Deloitte has filed papers with Federal District Court arguing against the SEC’s motion to lift the stay. The judge had agreed to stay the case while the SEC tried to negotiate with the CSRC to obtain access to the working papers sought from Deloitte in the Longtop case. The SEC threw in the towel on negotiations, and asked the judge to lift the stay and proceed to rule on whether Deloitte must produce the working papers.
Basically, Deloitte argues it would be mean to Deloitte to continue this case, since it might result in them getting punished ahead of the other firms that have since been charged with similar misconduct. I recall using a similar argument when I was in the third grade to defer punishment, and my appeal was denied. I expect that Deloitte gets the same treatment from the judge that I got from my third grade teacher.
There is a statement in the filing that appears incorrect to me, and it raises some significant issues.
The filing says: Effective January 1, 2013, DTTC changed its name to “Deloitte Touche Tohmatsu CPA LLP (LLP). I don’t think that is what happened. Like all of the Big Four firms, Deloitte is required to move its audit practice into a new entity. It used to practice in Deloitte Touche Tohmatsu CPA Ltd. (LTD). LTD is a Sino-foreign joint venture. That joint venture passed the end of its 20-year life. Deloitte, like the other Big Four firms, was required to establish a new firm in the form of a special general partnership. The special general partnership is essentially the same as a limited liability partnership in other countries, and Deloitte appears to have adopted the LLP term in the name of its new China entity.
Yet these are different entities. The SEC cases are against LTD, not LLP. The entities do not even have the same owners; Chinese law requires that locally qualified partners own at least 60% of LLP. LTD probably does not even exist anymore, since its 20-year life came to an end.
That raises an interesting question. Suppose the SEC wins the cases against Deloitte. Suppose the judges decide to revoke LTD’s right to practice before the SEC. LTD no longer exists; Deloitte’s China audit practice is now in LLP, a different firm owned by different people. So can Deloitte just accept the SEC penalty and continue to audit U.S. listed companies because LLP has not been banned? Certainly the SEC cannot arbitrarily assign the penalty to LLP, especially since it is a new legal entity and has different owners.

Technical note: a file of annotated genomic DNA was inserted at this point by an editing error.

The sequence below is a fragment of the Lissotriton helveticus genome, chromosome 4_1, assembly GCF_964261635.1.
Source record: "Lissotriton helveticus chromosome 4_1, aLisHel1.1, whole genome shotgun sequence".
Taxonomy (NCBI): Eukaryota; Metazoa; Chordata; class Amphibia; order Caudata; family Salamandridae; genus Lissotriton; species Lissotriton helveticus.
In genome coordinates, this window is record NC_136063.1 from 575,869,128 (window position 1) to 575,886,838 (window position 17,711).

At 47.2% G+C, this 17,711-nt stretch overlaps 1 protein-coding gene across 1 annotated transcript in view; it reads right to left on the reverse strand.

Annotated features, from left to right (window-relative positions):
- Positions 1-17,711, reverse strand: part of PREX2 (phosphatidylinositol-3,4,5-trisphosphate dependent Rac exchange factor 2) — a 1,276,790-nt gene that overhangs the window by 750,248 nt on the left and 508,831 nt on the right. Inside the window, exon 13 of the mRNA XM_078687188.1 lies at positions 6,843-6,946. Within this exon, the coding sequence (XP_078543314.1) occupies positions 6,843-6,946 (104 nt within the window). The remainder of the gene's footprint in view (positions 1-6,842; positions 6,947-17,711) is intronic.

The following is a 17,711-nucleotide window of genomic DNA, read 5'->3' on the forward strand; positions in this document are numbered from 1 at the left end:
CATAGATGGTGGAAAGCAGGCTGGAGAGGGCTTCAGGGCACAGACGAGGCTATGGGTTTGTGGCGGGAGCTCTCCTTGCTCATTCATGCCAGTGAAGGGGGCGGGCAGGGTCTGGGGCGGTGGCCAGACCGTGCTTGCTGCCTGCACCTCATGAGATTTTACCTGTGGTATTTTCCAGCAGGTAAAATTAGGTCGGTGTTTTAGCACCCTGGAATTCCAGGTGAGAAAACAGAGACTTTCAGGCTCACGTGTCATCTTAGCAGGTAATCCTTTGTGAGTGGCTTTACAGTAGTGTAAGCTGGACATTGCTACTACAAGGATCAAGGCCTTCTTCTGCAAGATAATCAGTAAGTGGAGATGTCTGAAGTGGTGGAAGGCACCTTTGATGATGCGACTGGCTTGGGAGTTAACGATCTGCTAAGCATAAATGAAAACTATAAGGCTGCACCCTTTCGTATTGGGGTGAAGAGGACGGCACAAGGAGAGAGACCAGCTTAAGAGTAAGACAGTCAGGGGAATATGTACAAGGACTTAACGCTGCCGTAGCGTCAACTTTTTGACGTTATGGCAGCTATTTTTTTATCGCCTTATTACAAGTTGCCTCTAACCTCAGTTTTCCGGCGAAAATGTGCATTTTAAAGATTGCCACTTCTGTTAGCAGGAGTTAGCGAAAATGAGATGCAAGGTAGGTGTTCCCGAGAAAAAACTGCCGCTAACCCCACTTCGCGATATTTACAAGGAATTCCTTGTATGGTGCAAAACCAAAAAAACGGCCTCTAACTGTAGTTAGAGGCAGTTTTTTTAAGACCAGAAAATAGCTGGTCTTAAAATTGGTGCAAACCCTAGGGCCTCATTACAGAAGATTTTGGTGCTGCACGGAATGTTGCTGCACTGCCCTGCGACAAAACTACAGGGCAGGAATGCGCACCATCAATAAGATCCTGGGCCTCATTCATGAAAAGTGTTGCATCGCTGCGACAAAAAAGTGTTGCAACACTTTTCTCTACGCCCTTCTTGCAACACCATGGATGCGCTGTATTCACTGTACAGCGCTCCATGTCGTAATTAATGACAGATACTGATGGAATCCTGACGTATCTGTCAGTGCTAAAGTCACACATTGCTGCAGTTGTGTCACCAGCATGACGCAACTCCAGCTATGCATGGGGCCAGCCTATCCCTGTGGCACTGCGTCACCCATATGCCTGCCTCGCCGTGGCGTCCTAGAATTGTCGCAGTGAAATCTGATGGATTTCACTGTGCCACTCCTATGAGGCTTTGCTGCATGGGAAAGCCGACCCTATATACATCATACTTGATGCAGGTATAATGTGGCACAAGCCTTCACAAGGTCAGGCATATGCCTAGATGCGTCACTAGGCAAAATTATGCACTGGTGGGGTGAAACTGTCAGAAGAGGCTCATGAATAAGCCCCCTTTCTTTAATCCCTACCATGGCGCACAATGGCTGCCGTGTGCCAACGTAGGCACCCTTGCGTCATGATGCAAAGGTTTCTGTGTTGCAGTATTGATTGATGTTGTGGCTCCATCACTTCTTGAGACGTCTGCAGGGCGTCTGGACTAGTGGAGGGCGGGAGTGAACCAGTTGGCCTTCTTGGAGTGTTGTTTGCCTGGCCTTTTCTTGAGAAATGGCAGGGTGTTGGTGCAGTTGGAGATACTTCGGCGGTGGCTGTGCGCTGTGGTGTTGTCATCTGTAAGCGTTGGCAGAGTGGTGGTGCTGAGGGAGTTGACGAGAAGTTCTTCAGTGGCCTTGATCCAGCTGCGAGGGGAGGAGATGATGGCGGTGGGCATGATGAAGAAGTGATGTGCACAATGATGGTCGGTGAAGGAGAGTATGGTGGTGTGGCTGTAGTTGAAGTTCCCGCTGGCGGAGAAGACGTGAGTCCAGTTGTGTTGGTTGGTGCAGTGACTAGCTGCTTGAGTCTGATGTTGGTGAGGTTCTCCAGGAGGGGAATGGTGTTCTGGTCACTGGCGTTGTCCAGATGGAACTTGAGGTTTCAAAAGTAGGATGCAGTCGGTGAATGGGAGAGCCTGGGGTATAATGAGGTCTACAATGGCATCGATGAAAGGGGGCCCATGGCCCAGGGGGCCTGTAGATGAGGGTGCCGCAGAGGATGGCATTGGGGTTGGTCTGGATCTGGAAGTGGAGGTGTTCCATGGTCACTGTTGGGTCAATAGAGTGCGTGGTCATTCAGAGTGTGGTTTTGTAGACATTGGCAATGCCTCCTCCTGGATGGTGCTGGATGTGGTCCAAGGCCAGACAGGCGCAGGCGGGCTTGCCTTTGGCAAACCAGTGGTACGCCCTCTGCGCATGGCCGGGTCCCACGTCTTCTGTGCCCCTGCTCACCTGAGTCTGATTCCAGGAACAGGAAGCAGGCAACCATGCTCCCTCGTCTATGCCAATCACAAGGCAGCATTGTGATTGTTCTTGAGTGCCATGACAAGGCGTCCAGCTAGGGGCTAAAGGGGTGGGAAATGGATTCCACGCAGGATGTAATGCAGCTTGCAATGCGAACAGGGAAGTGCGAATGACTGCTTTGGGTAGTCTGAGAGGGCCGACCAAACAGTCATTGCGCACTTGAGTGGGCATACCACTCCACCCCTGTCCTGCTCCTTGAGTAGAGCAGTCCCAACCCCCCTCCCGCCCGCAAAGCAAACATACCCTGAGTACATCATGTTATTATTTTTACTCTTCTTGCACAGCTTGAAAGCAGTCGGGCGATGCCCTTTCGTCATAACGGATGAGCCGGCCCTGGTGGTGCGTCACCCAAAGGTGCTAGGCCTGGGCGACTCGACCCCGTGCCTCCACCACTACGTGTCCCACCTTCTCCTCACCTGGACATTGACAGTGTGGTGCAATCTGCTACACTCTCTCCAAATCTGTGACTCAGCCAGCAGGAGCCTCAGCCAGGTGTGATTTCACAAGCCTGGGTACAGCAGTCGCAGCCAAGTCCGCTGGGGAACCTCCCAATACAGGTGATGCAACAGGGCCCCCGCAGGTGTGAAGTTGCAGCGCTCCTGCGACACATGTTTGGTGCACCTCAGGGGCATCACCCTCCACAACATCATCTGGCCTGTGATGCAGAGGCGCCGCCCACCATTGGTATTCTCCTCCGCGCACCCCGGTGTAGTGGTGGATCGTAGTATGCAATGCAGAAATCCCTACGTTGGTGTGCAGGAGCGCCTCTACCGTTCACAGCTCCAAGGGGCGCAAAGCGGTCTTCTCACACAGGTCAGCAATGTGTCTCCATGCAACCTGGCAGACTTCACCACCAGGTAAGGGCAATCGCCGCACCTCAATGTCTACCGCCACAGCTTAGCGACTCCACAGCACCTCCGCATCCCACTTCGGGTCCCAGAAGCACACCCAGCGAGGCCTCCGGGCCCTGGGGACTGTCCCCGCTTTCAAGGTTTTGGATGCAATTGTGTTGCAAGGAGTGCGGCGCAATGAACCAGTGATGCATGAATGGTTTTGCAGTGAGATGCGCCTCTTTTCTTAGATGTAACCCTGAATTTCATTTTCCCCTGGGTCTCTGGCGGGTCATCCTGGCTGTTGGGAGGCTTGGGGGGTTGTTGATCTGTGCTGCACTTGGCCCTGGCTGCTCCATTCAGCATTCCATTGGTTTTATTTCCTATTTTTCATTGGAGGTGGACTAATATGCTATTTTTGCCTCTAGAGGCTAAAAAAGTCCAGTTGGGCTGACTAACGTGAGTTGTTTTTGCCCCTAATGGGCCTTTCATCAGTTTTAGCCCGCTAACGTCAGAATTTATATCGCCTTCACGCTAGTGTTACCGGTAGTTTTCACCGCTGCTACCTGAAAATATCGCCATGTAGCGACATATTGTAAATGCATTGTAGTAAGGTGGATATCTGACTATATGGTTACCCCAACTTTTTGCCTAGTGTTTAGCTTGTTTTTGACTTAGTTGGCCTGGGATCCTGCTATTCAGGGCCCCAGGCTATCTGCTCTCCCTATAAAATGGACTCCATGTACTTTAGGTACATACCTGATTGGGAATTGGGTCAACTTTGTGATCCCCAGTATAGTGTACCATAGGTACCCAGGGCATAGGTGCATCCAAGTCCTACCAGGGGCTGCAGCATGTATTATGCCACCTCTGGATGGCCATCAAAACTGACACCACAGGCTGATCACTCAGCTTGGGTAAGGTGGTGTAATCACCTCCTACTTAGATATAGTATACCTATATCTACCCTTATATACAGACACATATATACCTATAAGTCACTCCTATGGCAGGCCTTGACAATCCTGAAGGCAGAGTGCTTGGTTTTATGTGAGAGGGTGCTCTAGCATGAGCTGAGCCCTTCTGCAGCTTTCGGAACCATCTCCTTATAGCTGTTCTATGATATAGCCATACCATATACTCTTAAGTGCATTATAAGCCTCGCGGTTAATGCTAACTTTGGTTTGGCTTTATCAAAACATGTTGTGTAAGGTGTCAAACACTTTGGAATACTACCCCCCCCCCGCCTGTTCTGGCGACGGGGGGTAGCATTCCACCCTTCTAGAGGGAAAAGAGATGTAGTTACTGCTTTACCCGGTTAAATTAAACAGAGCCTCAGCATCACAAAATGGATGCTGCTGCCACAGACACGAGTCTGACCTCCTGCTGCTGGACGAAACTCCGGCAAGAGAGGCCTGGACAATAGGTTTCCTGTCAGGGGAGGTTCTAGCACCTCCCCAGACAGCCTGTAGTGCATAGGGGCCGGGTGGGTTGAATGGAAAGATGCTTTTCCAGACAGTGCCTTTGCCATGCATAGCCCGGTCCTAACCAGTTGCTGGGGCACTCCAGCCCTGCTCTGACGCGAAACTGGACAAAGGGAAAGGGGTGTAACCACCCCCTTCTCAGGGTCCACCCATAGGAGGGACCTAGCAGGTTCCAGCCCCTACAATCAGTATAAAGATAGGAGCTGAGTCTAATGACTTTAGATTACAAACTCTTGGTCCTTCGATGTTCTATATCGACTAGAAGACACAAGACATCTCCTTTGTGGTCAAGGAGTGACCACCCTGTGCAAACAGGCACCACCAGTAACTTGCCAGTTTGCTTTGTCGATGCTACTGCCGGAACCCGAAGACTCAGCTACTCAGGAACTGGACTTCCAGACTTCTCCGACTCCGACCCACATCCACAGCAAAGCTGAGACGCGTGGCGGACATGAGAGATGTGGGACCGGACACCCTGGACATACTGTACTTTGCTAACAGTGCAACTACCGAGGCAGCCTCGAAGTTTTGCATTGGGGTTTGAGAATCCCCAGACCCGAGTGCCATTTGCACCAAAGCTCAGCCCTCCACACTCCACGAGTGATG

Deloitte filed Form 4 with the PCAOB on January 1 to report that LLP would succeed to the PCAOB registration of LTD. I have questioned whether LLP is allowed to succeed to the PCAOB registration of LTD. James Doty, Chairman of the PCAOB was asked whether the Big Four should have been allowed to transfer their registration to the new firms, and Doty suggested that the PCAOB review was not complete. This development may make that review more important, since the PCAOB has the power to revoke the registrations of the new firms, a power the judge in the SEC cases may lack.
I am surprised that Deloitte’s lawyers made such a potentially misleading statement in the filing. The SEC and the judge ought to be figuring out the significance of this change in the entity that operates the Big Four firms in China.